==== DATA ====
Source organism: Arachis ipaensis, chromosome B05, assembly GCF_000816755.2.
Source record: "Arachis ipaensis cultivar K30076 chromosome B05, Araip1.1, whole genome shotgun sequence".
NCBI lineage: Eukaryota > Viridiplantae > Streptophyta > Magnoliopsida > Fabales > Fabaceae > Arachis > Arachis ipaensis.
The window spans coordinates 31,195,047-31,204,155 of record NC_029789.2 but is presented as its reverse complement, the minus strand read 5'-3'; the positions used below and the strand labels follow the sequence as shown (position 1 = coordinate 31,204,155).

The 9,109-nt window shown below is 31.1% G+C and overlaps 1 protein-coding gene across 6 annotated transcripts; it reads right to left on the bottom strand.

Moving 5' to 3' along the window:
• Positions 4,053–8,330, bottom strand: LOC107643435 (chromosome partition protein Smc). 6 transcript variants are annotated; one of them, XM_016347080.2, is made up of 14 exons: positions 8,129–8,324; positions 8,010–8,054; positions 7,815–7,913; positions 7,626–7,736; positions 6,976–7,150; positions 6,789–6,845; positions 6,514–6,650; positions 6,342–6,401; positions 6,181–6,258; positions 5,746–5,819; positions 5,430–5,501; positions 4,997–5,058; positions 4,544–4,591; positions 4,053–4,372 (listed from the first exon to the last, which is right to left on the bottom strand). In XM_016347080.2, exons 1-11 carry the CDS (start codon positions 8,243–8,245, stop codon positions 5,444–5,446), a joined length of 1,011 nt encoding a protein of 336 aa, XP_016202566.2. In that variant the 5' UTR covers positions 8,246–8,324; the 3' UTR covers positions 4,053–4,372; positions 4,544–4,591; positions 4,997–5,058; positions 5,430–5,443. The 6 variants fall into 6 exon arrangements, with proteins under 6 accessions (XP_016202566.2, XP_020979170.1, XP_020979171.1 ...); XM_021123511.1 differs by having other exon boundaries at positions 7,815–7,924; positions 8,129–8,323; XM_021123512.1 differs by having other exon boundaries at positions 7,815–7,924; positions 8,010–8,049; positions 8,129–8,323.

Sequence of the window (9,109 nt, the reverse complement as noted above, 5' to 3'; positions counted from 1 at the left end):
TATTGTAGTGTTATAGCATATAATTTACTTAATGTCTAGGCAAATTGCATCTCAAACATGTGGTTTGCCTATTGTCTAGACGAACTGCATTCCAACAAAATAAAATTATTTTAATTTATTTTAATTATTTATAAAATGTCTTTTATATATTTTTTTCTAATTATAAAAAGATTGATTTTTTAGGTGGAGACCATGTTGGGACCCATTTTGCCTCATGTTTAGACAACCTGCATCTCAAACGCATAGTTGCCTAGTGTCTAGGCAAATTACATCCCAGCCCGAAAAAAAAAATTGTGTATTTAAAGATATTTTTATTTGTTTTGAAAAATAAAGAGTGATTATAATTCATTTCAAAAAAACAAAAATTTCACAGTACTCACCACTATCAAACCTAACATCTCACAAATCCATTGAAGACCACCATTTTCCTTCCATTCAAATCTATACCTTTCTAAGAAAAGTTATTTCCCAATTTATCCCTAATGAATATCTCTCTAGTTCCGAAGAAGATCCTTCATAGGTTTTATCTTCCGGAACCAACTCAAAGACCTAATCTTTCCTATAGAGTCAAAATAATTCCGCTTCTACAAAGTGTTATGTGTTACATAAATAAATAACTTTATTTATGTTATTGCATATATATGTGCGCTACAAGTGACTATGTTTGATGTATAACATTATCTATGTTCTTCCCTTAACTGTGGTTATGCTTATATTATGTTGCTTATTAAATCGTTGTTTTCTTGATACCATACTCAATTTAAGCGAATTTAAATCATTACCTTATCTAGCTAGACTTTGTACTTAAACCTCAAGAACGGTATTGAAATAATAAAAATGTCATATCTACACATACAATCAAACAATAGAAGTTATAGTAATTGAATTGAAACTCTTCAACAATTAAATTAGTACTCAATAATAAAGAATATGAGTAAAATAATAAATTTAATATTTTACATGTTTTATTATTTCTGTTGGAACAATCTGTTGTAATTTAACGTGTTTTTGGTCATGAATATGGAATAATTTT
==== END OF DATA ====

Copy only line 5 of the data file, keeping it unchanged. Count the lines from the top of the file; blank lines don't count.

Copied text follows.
The 9,109-nt window shown below is 31.1% G+C and overlaps 1 protein-coding gene across 6 annotated transcripts; it reads right to left on the bottom strand.